Alaska hospital loses antitrust suit. An exclusive contract with an anesthesia group will cost Alaska's largest not-for-profit hospital $2 million, after a jury last week sided with two doctors who had filed a civil antitrust suit. A spokeswoman for 341-bed Providence Alaska Medical Center, Anchorage, said the hospital is exploring its appeal options. The contract assigned anesthesia and pain-management services at the hospital to Providence Anchorage Anesthesia Medical Group. A doctor formerly with the group testified in a deposition that his colleagues wanted to eliminate competition from other pain-management doctors.
Wireless computer firm gets funding. EPhysician, a developer of wireless hand-held computer applications for physicians, has received $18 million in new funding. Among those investing in the Mountain View, Calif.-based company are CVS Corp., the pharmacy giant, and Palm, maker of the increasingly popular Palm Pilot. The 3-year-old ePhysician will use the capital to expand services and marketing efforts. Services available through ePhysician include charting, drug reference information, electronic prescribing and patient billing.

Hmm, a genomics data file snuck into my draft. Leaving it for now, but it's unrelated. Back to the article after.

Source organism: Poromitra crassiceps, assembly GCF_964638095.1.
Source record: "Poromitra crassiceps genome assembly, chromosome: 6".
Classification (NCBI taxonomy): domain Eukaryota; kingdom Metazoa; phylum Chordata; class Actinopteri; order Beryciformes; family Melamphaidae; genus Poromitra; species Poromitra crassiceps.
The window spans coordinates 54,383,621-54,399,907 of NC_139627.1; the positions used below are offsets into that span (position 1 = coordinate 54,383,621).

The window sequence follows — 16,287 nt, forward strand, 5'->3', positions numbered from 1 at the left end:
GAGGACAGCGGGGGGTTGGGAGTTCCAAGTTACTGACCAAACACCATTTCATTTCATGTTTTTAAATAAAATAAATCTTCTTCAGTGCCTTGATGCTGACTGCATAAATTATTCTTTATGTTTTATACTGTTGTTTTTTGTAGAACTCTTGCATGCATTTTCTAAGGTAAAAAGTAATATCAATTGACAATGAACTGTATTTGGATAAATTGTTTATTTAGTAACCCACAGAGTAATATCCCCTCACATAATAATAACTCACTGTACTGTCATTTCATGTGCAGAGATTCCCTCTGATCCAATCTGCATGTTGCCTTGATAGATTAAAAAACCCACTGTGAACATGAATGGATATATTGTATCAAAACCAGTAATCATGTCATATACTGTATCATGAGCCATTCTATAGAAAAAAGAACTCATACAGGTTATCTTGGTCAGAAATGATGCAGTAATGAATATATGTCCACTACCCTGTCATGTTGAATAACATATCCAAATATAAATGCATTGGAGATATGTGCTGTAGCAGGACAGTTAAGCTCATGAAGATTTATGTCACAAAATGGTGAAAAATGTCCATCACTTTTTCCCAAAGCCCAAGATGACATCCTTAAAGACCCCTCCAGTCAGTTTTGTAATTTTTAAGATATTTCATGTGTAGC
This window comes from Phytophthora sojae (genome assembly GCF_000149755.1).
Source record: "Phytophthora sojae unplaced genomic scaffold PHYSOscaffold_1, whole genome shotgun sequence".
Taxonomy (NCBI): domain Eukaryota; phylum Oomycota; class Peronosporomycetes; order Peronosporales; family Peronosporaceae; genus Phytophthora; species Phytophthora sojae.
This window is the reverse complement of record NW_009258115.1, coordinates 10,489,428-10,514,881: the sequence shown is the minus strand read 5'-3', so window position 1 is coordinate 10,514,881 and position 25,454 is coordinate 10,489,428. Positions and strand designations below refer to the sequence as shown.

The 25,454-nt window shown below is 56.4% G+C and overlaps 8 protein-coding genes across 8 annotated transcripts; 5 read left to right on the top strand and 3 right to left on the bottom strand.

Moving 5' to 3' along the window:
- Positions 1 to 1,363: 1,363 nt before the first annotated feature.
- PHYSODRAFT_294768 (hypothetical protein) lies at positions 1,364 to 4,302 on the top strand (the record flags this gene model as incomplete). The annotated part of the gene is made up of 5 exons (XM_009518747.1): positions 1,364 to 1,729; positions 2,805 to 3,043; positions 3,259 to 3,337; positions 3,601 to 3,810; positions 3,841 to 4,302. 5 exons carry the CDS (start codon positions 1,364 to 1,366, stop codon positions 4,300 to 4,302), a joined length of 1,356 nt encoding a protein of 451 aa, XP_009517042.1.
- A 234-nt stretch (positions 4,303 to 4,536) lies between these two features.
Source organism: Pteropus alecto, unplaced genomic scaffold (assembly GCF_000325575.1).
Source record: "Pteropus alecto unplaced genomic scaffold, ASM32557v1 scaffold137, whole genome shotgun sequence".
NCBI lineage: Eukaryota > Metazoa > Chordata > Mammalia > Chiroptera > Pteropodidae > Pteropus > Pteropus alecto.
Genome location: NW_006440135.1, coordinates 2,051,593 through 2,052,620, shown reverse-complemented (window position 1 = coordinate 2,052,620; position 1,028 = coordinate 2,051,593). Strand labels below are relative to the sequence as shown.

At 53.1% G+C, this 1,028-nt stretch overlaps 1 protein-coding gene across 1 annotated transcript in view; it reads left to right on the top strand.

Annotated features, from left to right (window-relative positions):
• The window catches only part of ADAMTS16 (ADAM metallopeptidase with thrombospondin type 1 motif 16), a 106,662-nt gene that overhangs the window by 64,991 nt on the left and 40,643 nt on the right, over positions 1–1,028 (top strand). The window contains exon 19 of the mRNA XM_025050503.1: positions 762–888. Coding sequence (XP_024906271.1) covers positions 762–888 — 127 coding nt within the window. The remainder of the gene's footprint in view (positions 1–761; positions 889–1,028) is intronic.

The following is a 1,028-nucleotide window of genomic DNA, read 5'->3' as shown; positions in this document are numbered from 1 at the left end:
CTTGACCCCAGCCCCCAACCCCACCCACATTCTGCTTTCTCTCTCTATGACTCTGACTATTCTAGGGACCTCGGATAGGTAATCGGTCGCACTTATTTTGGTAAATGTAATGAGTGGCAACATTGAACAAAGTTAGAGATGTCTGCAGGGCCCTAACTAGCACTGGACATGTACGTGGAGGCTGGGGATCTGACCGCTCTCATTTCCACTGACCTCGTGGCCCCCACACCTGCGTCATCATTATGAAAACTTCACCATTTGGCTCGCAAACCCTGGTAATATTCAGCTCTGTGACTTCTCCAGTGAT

Docs slow to embrace Web, survey finds. The vast majority of patients would like to communicate with their physicians over the Internet, but doctors have been slow to embrace the Web, according to a recent survey conducted by Rochester, N.Y.-based Harris Interactive. Of 1,000 healthcare consumers surveyed by Harris, 81% would like to receive e-mail reminders for preventive care, 83% would like their doctors to e-mail visit follow-up information and 84% would like to access their lab results online. Meanwhile, "many physicians are concerned that (the Internet) will lead to the impersonalization of care," the Harris study said.
Data on physician visits contradict image. America's doctors are spending more, not less, time with their patients, according to a report in the Jan. 18 New England Journal of Medicine. Contrary to widespread assumptions about the pressures of managed care on physician workloads, the length of the typical office visit increased by one to two minutes between 1989 and 1998, the study found. The rate of visits per 100 people did not change measurably. The authors noted that "the busiest physicians," who presumably spend the least amount of time with patients, "were less likely to participate in the surveys."